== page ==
Full-depth profiles of hydrographic and geochemical properties at the Izu–Ogasawara Trench were observed for the first time using a CTD-CMS (conductivity–temperature–depth profiler with carousel multiple sampling) system. Additionally, comparative samplings were done at the northern Mariana Trench using the same methods. A well-mixed hydrographic structure below 7000 m was observed within the Izu–Ogasawara Trench. Seawater samples collected from this well-mixed hadal layer exhibited constant concentrations of nitrate, phosphate, silicate, and nitrous oxide as well as constant nitrogen and oxygen isotopic compositions of nitrate and nitrous oxide. These results agree well with previous observations of the Izu–Ogasawara hadal waters and deep-sea water surrounding the Izu–Ogasawara Trench. In turn, methane concentrations and isotopic compositions indicated spatial heterogeneity within the well-mixed hadal water mass, strongly suggesting a local methane source within the trench, in addition to the background methane originating from the general deep-sea bottom water. Sedimentary compound releases, associated with sediment re-suspensions, are considered to be the most likely mechanism for generating this significant CH4 anomaly.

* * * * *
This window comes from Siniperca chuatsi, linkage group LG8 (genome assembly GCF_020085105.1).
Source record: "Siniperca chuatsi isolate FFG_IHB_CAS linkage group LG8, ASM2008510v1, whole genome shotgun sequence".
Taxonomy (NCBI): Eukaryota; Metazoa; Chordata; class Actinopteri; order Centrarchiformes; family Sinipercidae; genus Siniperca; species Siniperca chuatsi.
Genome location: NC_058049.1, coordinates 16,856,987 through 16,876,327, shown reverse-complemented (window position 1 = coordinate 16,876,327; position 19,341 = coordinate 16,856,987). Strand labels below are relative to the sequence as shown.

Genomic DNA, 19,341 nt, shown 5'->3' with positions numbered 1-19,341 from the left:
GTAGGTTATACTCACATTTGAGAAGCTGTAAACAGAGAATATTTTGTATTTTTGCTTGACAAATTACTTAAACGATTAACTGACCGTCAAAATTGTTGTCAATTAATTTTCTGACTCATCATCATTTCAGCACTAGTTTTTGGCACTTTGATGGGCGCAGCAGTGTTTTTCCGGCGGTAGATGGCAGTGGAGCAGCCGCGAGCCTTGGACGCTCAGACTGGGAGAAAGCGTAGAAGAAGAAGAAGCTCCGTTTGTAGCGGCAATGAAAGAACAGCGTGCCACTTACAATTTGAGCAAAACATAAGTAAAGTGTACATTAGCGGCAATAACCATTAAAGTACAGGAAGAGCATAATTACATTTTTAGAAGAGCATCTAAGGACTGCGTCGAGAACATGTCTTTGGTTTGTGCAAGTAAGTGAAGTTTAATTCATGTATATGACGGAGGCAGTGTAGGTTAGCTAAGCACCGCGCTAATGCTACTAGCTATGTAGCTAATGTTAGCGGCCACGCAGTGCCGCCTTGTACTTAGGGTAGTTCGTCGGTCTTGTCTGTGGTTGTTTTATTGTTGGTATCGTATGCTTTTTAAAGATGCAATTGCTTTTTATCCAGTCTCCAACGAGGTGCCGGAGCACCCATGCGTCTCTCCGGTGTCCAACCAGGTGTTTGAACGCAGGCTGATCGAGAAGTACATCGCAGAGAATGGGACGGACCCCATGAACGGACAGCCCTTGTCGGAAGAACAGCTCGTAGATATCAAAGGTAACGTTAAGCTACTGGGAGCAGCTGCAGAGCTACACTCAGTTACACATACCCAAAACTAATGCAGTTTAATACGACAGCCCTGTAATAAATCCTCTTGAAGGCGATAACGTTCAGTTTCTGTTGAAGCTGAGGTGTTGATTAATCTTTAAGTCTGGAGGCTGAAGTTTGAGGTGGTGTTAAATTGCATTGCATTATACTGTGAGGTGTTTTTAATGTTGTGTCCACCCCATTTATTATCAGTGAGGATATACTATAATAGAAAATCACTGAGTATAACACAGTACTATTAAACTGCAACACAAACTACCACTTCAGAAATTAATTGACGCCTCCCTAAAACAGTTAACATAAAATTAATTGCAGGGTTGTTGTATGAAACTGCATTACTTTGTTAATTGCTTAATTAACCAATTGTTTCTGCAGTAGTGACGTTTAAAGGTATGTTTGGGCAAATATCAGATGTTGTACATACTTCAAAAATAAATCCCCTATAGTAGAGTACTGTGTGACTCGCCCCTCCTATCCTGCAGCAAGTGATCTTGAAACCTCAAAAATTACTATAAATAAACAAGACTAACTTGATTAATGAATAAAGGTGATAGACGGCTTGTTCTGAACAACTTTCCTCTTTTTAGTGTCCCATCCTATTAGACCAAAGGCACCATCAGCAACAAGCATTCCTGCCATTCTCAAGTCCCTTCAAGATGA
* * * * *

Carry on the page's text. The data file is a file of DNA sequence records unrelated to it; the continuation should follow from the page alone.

The CTD-CMS (conductivity–temperature–depth profiler with carousel multiple sampling) system has been the most essential and fruitful device in the history of oceanography. Seawater sensing by CTD draws a continuous profile of the general hydrographic properties, while seawater sampling at multiple selected depths by the CMS allows a variety of subsequent analyses for chemical and biological properties. Cross-ocean observations with CTD-CMS, in some cases led by international programs such as WOCE (Siedler et al., 2001) and GEOTRACES (Cutter, 2013), have yielded datasets of comparable qualities and sufficient horizontal resolution that serve as a basis for us to paint the overall picture of the Earth's ocean. However, one blank gap remains in that picture – the hadal waters (deeper than 7000 m in this study (see Sect. 3.1) but usually 6000 or 6500 m; Jamieson et al., 2010; Walting et al., 2013), due to the extreme pressure there and a lack of full-depth CTD-CMS systems.